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Cancer Research and Treatment > Volume 50(2); 2018 > Article
Kim, Hwang, Sung, Jang, Ahn, Kim, Yoo, and Park: Effectiveness of Gastric Cancer Screening on Gastric Cancer Incidence and Mortality in a Community-Based Prospective Cohort



This study was performed to investigate the effectiveness of gastric cancer (GC) screening methods in a community-based prospective cohort of the Korean Multi-center Cancer Cohort (KMCC) with over a 10-year follow-up.

Materials and Methods

A total 10,909 and 4,773 subjects from the KMCC with information on gastroendoscopy (GE) and upper gastrointestinal series (UGIS) were included in this study. Cox proportional hazard model adjusted for age, sex, Helicobacter pylori infection, cigarette smoking, and alcohol drinking was used to estimate the hazard ratios (HRs) and 95% confidence interval (CI).


The GE screened subjects had almost half the risk of GC-specific death than that of unscreened subjects (HR, 0.58; 95% CI, 0.36 to 0.94). Among the GC patients, GE screenees had a 2.24-fold higher survival rate than that of the non-screenees (95% CI, 1.61 to 3.11). In particular, GE screenees who underwent two or more screening episodes had a higher survival rate than that of the non-screenees (HR, 13.11; 95% CI, 7.38 to 23.30). The effectiveness of GE screening on reduced GC mortality and increased survival rate of GC patients was better in elderly subjects (≥ 65 years old) (HR, 0.47; 95% CI, 0.24 to 0.95 and HR, 8.84; 95% CI, 3.63 to 21.57, respectively) than that in younger subjects (< 65 years old) (HR, 0.66; 95% CI, 0.34 to 1.29 and HR, 1.83; 95% CI, 1.24 to 2.68, respectively). In contrast, UGIS screening had no significant relation to GC mortality and survival.


The findings of this study suggest that a decreased GC-specific mortality and improved survival rate in GC patients can be achieved through GE screening.


Gastric cancer (GC) is the fifth most common cancer, which is a major disease burden worldwide in recent years [1]. In Korea, GC is the second most common cancer after thyroid cancer, and GC has the third highest cancer death rate among all cancers [2]. The Korean government provides the National Cancer Screening Program (NCSP), which is a cancer screening program for five common cancers (i.e., stomach, liver, colorectal, breast, and cervix uteri) in the general population [3]. Under the NCSP, a GC screening program involving a biennial gastroendoscopy (GE) or upper gastrointestinal series (UGIS) screening was implemented in 2002 for people aged 40 years and older [4]. The lifetime GC screening rate under the NCSP was 83.4%, and the GC screening rate based on the recommendation was 76.7% in 2014 [5]. In 2013, the participation rates in the NCSP for GC was 42.4% [5]. Among subjects who received GC screening, 72.6% and 28.4% underwent GE and UGIS screening, respectively, as a primary screening tool within the total Korean population [4].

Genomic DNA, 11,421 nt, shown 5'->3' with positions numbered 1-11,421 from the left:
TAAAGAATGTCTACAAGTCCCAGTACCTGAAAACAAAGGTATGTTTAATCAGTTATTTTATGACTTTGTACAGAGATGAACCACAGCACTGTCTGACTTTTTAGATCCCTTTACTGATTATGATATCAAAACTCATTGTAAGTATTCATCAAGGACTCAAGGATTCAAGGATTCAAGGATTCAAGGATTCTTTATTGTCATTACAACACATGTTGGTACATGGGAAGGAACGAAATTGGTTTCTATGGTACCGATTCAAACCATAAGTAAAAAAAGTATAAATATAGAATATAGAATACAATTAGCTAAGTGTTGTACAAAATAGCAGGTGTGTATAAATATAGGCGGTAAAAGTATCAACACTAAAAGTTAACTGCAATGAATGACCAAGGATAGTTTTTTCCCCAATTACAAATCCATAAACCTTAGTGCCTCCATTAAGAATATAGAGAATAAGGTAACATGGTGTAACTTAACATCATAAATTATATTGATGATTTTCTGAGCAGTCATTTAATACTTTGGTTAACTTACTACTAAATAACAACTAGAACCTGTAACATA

Prior studies have evaluated the effects of GC screening among GC patients [6,7]. Those studies reported a higher likelihood of GC diagnoses in screenees than in non-screenees [6] and a relationship between the history of GC screening and advanced GC [7]. A case-control study also reported that GC patients admitted through a GE screening center had higher survival probability relative to those who were admitted through an outpatient clinic [8]. A retrospective cohort study using the NCSP data indicated that GE screening had higher sensitivity than that of UGIS screening for GC diagnosis [9]. However, that study was not focused on the associations between the GC screening methods and GC incidence, mortality, and survival. Moreover, studies on assessing the effectiveness of GC screening tools were rarely based on a population-based prospective cohort study.
Therefore, the aim of this study was to investigate the effectiveness of GC screening for assessing the GC incidence, GC-specific death, and GC survival probability in a community-based prospective cohort. Additionally, this study also evaluated the relative effectiveness of the two types of GC screening methods (GE and UGIS) used in Korea.

Materials and Methods

1. Study design and study population

The Korean Multi-center Cancer Cohort (KMCC) is a community-based prospective cohort with subjects from four areas of Korea (Haman, Chungju, Uljin, and Youngil). The KMCC data used in this study were collected from 1993 to 2004. Information on lifestyle factors and environmental factors were obtained from a questionnaire by well-trained interviewers. Anthropometric indices such as height, weight, waist circumference and hip circumference were also measured. The KMCC is explained in more detail in a previous report [10]. A total of 10,909 and 4,773 subjects had survey records on GE and/or UGIS screening information (screened and unscreened). The GE and UGIS screening status was classified into two groups (screened and unscreened) for each screening method. Each of the screened groups was further divided into three subgroups: low-frequency (one screening episode), high-frequency (two or more screening episodes) screening groups and unknown or missing group. There were 1,336 and 30 subjects with an unknown frequency for GE and UGIS screening, even though they had undergone screening.
The Institutional Review Boards of Seoul National University Hospital (H-0110-084-002) and the National Cancer Center of Korea approved this KMCC-based study protocol (C-1310-082-528).

2. Outcome and follow-up

The main outcomes were GC incidence and GC-specific death. GC survival rate in post-diagnosis GC patients was an additional outcome variable. The incidences of GC (International Classification of Diseases for Oncology, third edition [ICD-O-3]: C16) were ascertained by linking the KMCC data to the National Cancer Registry until December 31, 2013, and GC-specific deaths (International Classification of Diseases, 10th edition [ICD10]: C16) were ascertained by linking the Nationwide Death Certificate databases until December 31, 2014.

3. Assessment of exposure